Search results1 – 10 of over 154000
Equipment performance helps the manufacturing sector achieve operational and financial improvements despite process variations. However, the literature lacks a clear index…
Equipment performance helps the manufacturing sector achieve operational and financial improvements despite process variations. However, the literature lacks a clear index or metric to quantify the monetary advantages of enhanced equipment performance. Thus, the paper presents two innovative monetary performance measures to estimate the financial advantages of enhancing equipment performance by isolating the effect of manufacturing fluctuations such as product mix price, direct and indirect characteristics, and cost changes.
The research provides two measures, ISB (Improvement Saving Benefits) and IEB (Improvement Earning Benefits), to assess equipment performance improvements. The effectiveness of the metrics is validated through a three stages approach, namely (1) experts' binary opinion, (2) sample, and (3) actual cases. The relevant data may be collected through accounting systems, purpose-built software, or electronic spreadsheets.
The findings suggest that both measures provide an effective cost–benefit analysis of equipment performance enhancement. The measure ISB indicates savings from performance increases when equipment capacity is greater than product demand. IEB is utilised when equipment capacity is less than product demand. Both measurements may replace the unitary cost variation, which is subject to manufacturing changes.
Manufacturing businesses may utilise the ISB and IEB metrics to conduct a systematic analysis of equipment performance and to appreciate the financial savings perspective in order to emphasise profitability in the short and long term.
The study introduces two novel financial equipment performance improvement indicators that distinguish the effects of manufacturing variations. Manufacturing variations cause cost advantages from operational improvements to be misrepresented. There is currently no approach for manufacturing organisations to calculate the financial advantages of enhancing equipment performance while isolating production irregularities.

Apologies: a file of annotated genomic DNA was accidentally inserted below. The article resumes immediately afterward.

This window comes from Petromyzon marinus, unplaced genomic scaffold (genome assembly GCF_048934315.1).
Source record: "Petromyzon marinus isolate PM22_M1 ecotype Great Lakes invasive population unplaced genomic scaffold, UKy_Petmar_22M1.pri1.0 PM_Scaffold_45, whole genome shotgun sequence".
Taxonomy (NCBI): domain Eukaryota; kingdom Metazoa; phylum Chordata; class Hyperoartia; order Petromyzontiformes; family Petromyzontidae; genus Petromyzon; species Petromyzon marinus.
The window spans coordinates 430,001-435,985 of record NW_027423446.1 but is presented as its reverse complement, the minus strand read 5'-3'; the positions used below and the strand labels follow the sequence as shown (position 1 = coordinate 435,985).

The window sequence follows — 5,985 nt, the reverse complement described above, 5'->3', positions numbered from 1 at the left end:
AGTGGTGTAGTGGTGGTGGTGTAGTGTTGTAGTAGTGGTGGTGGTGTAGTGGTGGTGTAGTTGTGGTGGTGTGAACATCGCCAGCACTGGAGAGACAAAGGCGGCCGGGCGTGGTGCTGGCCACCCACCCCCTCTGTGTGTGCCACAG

Strategic ambitions can function as drivers of improvement in organizations. Continuous improvement is driven by strategic ambitions to: design quality into the structure…
Strategic ambitions can function as drivers of improvement in organizations. Continuous improvement is driven by strategic ambitions to: design quality into the structure of the organization; plan and control improvements; assure improvements; set and realize improvement goals; position the organization in the market as a “high quality” organization; and create value in interaction with stakeholders. An analytical framework based on these drivers is described. A research project is carried out in the organization of DaimlerChrysler Netherlands. The improvement processes in this organization are analyzed with the framework. The research project indicates that the improvement processes are driven by the strategic ambitions of the organization.
The importance of culture is often emphasized for continuous learning and quality improvement within health care organizations. Limited empirical evidence for cultivating…
The importance of culture is often emphasized for continuous learning and quality improvement within health care organizations. Limited empirical evidence for cultivating a culture that supports continuous learning and quality improvement in health care settings is currently available.
The purpose of this report is to characterize the evolution of a large division of physical therapists and occupational therapists in a pediatric hospital setting from 2005 to 2018 to identify key facilitators and barriers for cultivating a culture empowered to engage in continuous learning and improvement.
An ethnographic methodology was used including participant observation, document review, and stakeholder interviews to acquire a deep understanding and develop a theoretical model to depict insights gained from the investigation.
A variety of individual, social, and structural enablers and motivators emerged as key influences toward a culture empowered to support continuous learning and improvement. Features of the system that helped create sustainable, positive momentum (e.g., systems thinking, leaders with grit, and mindful design) and factors that hindered momentum (e.g., system uncertainty, staff turnover, slow barrier resolution, and competing priorities) were also identified.